The Rhesus, or Rh, blood group is part of 35 known blood group systems in humans and is the second most important blood group after the ABO system.1 The latter blood group system is the one that determines if we have A, B, AB, or O type blood and this depends on which of these proteins are present on the surfaces of our red blood cells.
The Rh blood group system involves 50 different blood group proteins and the five most important ones are D, C, c, E, and e. When Rhesus tests are performed on an individual, it determines whether the D antigen is present on the surface of the red blood cells or not and this is indicated by stating that the person is either Rh positive or negative. The presence or absence of the D antigen on the surface of the red blood cells depends on the individual’s parents since the protein is inherited and around 85 percent of humans are Rh positive.
History of Rhesus
The Rhesus blood type was discovered in 1937 and named after the Rhesus monkey. The reason for this was because serum containing the antigens of the Rhesus blood group was produced by rabbits that were immunized with the blood of a Rhesus macaque.2
In certain situations, a Rh incompatibility between individuals may result in a medical condition known as hemolytic disease of the newborn or Rhesus disease where the red blood cells in the bloodstream of the fetus are damaged due to antibodies attacking the surfaces of the cells.3 During a pregnancy, the expectant mother is tested at her ante-natal examination to determine what her Rh status is.
The mother is Rh negative
In this case, the father of the child is also tested and one of two scenarios occurs.
- If the father is Rh-negative, then the fetus will also be D antigen negative and there won’t be any incompatibility issues.
- If the father is Rh positive, then there is a chance that the fetus will also be Rh positive. What this means is that when the mother and fetus’ blood come into contact with each other, the maternal blood will recognise the fetus blood as foreign (because there’s no D antigen on the surface of the red blood cells) and the maternal immune system will start to produce antibodies known as IgG anti-D antibodies which attack the D antigens and this results in damage to the red blood cells of the fetus. The baby from the woman’s first pregnancy won’t really be affected because maternal and fetal blood only comes into contact with each other during childbirth, whether it’s a normal vaginal delivery or via Caesarean section. The time of exposure is therefore limited and no damage to the baby’s red blood cells occurs. Rhesus disease will be an issue in the proceeding pregnancies though because the mother has the anti-D antibodies circulating in her bloodstream and this will come into contact with the next fetus and cause damage to its red blood cells.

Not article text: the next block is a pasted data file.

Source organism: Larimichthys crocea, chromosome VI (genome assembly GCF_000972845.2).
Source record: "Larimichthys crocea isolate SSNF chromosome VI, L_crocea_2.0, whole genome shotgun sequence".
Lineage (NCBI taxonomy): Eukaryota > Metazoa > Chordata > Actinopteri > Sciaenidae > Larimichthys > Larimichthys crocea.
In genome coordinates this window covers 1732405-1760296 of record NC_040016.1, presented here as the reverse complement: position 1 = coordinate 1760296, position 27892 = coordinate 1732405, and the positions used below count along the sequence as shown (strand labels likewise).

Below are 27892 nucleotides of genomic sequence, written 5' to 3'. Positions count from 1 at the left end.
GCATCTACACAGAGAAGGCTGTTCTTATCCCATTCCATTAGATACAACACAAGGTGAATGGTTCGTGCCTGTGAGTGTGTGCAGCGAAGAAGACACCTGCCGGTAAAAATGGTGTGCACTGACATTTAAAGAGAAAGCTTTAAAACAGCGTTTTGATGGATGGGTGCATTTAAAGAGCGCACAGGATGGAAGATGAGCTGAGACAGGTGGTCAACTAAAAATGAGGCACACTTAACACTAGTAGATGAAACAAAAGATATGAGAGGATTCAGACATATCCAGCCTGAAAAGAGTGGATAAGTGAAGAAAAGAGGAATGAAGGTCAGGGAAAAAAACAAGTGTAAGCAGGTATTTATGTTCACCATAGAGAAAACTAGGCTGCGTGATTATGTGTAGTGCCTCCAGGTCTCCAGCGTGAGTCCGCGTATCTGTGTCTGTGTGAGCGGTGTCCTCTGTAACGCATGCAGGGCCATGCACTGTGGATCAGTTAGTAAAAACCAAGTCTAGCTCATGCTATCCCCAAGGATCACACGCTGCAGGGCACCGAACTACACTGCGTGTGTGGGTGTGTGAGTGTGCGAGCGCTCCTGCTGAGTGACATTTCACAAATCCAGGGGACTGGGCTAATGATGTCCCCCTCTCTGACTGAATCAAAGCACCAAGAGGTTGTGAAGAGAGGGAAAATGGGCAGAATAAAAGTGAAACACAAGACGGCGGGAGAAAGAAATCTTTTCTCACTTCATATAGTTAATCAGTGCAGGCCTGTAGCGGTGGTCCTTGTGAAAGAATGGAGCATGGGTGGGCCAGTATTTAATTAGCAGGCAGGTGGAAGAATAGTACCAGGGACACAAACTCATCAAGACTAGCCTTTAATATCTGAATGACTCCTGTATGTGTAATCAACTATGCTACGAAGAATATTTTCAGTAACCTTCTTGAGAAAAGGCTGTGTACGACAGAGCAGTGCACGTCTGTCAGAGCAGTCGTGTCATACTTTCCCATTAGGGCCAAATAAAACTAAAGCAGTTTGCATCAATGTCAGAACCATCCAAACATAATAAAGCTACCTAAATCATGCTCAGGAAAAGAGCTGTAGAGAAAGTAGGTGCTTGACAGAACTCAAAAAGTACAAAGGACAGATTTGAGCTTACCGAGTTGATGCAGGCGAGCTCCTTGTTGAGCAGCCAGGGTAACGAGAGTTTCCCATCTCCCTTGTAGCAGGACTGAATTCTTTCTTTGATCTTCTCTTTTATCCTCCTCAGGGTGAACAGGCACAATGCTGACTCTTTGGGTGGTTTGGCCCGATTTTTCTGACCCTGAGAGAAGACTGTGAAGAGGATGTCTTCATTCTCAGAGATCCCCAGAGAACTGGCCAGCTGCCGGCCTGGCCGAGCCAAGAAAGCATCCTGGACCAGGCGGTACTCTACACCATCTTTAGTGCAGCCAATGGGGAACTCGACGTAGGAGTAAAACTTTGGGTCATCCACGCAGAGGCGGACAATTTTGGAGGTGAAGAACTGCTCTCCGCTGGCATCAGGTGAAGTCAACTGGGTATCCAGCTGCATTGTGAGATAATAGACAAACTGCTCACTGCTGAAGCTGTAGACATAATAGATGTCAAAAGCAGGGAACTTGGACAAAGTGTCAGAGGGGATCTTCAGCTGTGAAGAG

The mother is Rh positive
- Since most people are Rh positive the father won’t routinely be tested. If he is and the result is Rh positive then the fetus will also be Rhesus positive.
- If the father is Rh-negative, there is a chance that the fetus will also be Rh negative. This scenario isn’t as problematic as the aforementioned issue because when there is contact between the mother and baby’s blood, the child’s immune system will produce the IgG anti-D antibodies. However, this won’t matter because the mother and child’s blood doesn’t come into contact again after childbirth. Where this scenario may be problematic is if the child is female, as she has the potential to become pregnant later on in life, and she has circulating anti-D antibodies that may affect her fetus if it’s Rh positive.
Nowadays though, if there’s a Rh incompatibility issue where the mother is Rh negative, an IgG anti-D vaccine is administered to the mother during and after the pregnancy to prevent her immune system from producing the antibodies. Make sure you follow the right test. At Xpertdox you can find best doctors or hospitals for treating any rare disease.
1. Dean L. Blood Groups and Red Cell Antigens [Internet]. Bethesda (MD): National Center for Biotechnology Information (US); 2005. Chapter 7, The Rh blood group. Available from: https://www.ncbi.nlm.nih.gov/books/NBK2269/
3. Dean L. Blood Groups and Red Cell Antigens [Internet]. Bethesda (MD): National Center for Biotechnology Information (US); 2005. Chapter 4, Hemolytic disease of the newborn. Available from: https://www.ncbi.nlm.nih.gov/books/NBK2266/